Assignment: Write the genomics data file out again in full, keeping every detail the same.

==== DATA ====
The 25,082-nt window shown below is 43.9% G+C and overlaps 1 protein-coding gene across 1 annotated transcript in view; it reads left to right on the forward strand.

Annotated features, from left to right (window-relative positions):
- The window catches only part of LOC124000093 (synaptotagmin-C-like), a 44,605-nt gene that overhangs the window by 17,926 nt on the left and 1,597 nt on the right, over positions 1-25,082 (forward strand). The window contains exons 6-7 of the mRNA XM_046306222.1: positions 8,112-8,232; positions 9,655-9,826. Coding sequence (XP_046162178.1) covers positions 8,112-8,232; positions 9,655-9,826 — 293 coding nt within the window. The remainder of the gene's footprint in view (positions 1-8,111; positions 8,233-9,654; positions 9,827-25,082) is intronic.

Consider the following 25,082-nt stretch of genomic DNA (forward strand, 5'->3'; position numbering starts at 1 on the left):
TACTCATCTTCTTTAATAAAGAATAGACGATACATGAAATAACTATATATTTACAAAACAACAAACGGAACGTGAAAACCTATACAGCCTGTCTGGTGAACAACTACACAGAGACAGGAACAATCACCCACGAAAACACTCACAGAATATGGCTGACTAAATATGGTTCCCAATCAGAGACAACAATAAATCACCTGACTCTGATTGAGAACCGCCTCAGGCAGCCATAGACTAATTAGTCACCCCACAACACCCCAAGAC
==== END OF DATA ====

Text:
The 25,082-nt window shown below is 43.9% G+C and overlaps 1 protein-coding gene across 1 annotated transcript in view; it reads left to right on the forward strand.

Annotated features, from left to right (window-relative positions):
- The window catches only part of LOC124000093 (synaptotagmin-C-like), a 44,605-nt gene that overhangs the window by 17,926 nt on the left and 1,597 nt on the right, over positions 1-25,082 (forward strand). The window contains exons 6-7 of the mRNA XM_046306222.1: positions 8,112-8,232; positions 9,655-9,826. Coding sequence (XP_046162178.1) covers positions 8,112-8,232; positions 9,655-9,826 — 293 coding nt within the window. The remainder of the gene's footprint in view (positions 1-8,111; positions 8,233-9,654; positions 9,827-25,082) is intronic.

Consider the following 25,082-nt stretch of genomic DNA (forward strand, 5'->3'; position numbering starts at 1 on the left):
TACTCATCTTCTTTAATAAAGAATAGACGATACATGAAATAACTATATATTTACAAAACAACAAACGGAACGTGAAAACCTATACAGCCTGTCTGGTGAACAACTACACAGAGACAGGAACAATCACCCACGAAAACACTCACAGAATATGGCTGACTAAATATGGTTCCCAATCAGAGACAACAATAAATCACCTGACTCTGATTGAGAACCGCCTCAGGCAGCCATAGACTAATTAGTCACCCCACAACACCCCAAGAC